what they are doing or intending to do. If this is the case,
we might be tempted to argue that violence is something that
is determined in us, and therefore there is nothing we can
do about it.

Unreasonable behaviour suggest that some violence is
justifiable, but that it is necessary to have a good reason.
Is having a good reason a necessary condition or a
sufficient condition? Is it sufficient that one has a good
reason before resorting to violence or that one needs a good
reason plus some other factors before resorting to violence?
For example, before rioting, not only do we have to be
discriminated against, but also to have tried all possible
opportunities to remove this discrimination. But this
supposes that those who are wronged have a duty to fix that
wrong, which sounds quite unreasonable. However,
unreasonable behaviour puts violence in the realm of the
rational human being. And as a consequence, I suppose, we do
have some duty to reason ourselves away from violence. Which
then begs the question, when are we allowed to use violence
given that by definition unreasonable behaviour implies
situations that are reasonable?

One of the important big debates about violence is indeed
whether we are determined to violent behaviour or whether
violence is always a contemplative behaviour. In other
words: is violence an inherent trait in human beings or
something we just pick up in life as we go along? Is there a
violence gene? There are those who argue that if there is a
violence gene then we would be determined and by implication
there is nothing we can do about it. Under these
circumstances, trying to get rid of violence would be futile
and a waste of time.

At the very least this argument (and I want to be very nice
here) shows a high degree of philosophical naivety. If there
is no gene labelled violence, it is probably because we are
looking for the wrong thing. To being with, it is evident
that violence is a public manifestation of a person's
internal causes; anger, fear, hurt and so on. What we see as
violence by others, is the end result of a process that took
place inside the person. So, it is very unlikely that we are
going to find a gene with a label attached to it saying
violence. But if my pain argument is right, then we do find
genes that are responsible for the whole pain system in our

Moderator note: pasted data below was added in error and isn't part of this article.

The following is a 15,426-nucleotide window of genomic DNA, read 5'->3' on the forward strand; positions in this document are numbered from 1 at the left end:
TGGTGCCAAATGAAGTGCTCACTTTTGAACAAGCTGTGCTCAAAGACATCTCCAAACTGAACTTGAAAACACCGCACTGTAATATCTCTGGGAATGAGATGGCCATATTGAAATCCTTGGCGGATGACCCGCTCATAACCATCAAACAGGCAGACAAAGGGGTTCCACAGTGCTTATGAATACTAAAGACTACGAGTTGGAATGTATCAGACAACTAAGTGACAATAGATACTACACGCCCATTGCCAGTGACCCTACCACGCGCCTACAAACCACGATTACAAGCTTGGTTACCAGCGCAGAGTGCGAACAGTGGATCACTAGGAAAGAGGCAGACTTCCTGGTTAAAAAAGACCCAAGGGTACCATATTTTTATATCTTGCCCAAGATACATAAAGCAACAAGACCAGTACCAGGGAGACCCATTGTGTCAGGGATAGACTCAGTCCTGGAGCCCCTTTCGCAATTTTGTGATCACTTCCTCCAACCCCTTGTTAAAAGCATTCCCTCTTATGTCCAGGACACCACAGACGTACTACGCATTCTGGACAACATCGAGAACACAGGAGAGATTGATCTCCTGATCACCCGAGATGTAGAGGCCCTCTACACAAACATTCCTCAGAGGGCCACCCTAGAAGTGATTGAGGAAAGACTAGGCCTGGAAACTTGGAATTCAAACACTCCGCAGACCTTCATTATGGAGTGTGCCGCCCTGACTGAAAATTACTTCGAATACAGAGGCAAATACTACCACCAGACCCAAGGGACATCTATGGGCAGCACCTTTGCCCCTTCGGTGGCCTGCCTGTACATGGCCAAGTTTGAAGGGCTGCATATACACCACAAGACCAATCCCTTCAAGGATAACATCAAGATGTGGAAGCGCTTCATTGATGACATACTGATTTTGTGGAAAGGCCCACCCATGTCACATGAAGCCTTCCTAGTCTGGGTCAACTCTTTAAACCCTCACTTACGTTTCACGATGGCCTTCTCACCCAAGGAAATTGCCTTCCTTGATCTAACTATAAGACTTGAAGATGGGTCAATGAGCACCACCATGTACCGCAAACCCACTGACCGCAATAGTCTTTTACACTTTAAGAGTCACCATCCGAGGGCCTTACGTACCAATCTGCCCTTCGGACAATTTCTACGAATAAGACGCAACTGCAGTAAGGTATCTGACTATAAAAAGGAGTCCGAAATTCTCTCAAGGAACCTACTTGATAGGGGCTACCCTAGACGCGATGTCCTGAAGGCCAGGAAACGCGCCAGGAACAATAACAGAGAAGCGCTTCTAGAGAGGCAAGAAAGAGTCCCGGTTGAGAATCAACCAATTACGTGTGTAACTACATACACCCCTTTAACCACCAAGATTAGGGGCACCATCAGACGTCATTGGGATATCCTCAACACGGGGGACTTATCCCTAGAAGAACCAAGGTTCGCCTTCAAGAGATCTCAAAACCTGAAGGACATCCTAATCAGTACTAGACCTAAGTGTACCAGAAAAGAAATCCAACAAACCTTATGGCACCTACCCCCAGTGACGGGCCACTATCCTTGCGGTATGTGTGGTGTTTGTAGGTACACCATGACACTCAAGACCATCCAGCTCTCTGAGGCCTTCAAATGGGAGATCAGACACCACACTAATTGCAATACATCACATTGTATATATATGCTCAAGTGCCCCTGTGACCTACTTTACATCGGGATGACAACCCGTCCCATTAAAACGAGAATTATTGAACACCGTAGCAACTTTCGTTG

body. If this needs further explanation we can use the
following analogy. If we're interested in the source of
eclipses we don't start by looking for an eclipse producing
tree. At the very least we start by looking at how the solar
system works. And if we are really that keen, we can try and
understand gravity. Therefore, at the very least, we don't
start by looking for a violence gene, but by looking for a
human behaviour gene. The thing that is responsible for
human actions.

But this does not deal with the issue of determinism.
Unfortunately, the argument that if we are determined there
is nothing we can do about it is not all that sound in my
opinion. I will use an analogy to explain why. Let's take
heart disease as an analogy. For example, a heart attack
(cardiac arrest) is determined by the way the heart and the
blood circulation system work. If we load the system with
enough cholesterol, a good dollop of other nasties, and
maybe a handful of inherited genes, the system will sooner
or later collapse if we're not extra careful. But no one
argues that because the heart is so determined there is
nothing we can do about it. On the contrary, because it is
so determined there is quite a lot we can do; and medical
science today tries to do something about it. But the real
advantage is that if we find something that can cure or
mitigate against heart disease, then that would probably be
of a benefit to a really large number of the people in the
world. If we make a serious effort to support democratically
elected governments, then surely this ought to limit the
scope for wars and other forms of social and economic

In the case of violence, I suggest that it is desirable to
have some form of determining cause common to all. If not,
then we would, for example, be justified in discriminating
against people by just saying that they are too violent. And
this slippery slope position might make it possible for us
to be violent against people we don't like. If, therefore,
we can find some underlying determining cause for violence
we would be in a better position to do something about it.
In other words if there is a determining cause for violent
behaviour in humans then no one will be exempt and no one
can pretend to be holier than thou. The analogy with heart
disease can also give us a clue about the nature of the
things we can discover.

The object of all the drugs and treatments for heart disease
is not to eradicate this disease from the face of the Earth;
anyway by today's technology and medical science that's
probably not possible. However, the objective is to help as
many people as possible who might be suffering for this
disease. And this can only be done by providing efficient
medical facilities and offering effective educational
programmes who might benefit from these opportunities. The
starting point is not total eradication, but efficient and
effective access to all those who might need treatment,
total eradication is a result of such policies and not an
objective of such policies. Of course, it is much easier to
analyse diseases and parts of the body, especially when they
seem to be neutral. They do not impinge on our political or
economic powers. Violence is not that simple. With violence
we achieve things so any tampering with it might not be to
everyone's liking; with parts of the body we just maintain a
status quo if we need to fix them.

The unfortunate thing about violence is not the misery it
causes people, but the desperation we feel when we are
unable to control it. Some of this desperation must surely
come from the fact that we really don't know where to start,
never mind what to do.

Take care

Lawrence JC Baron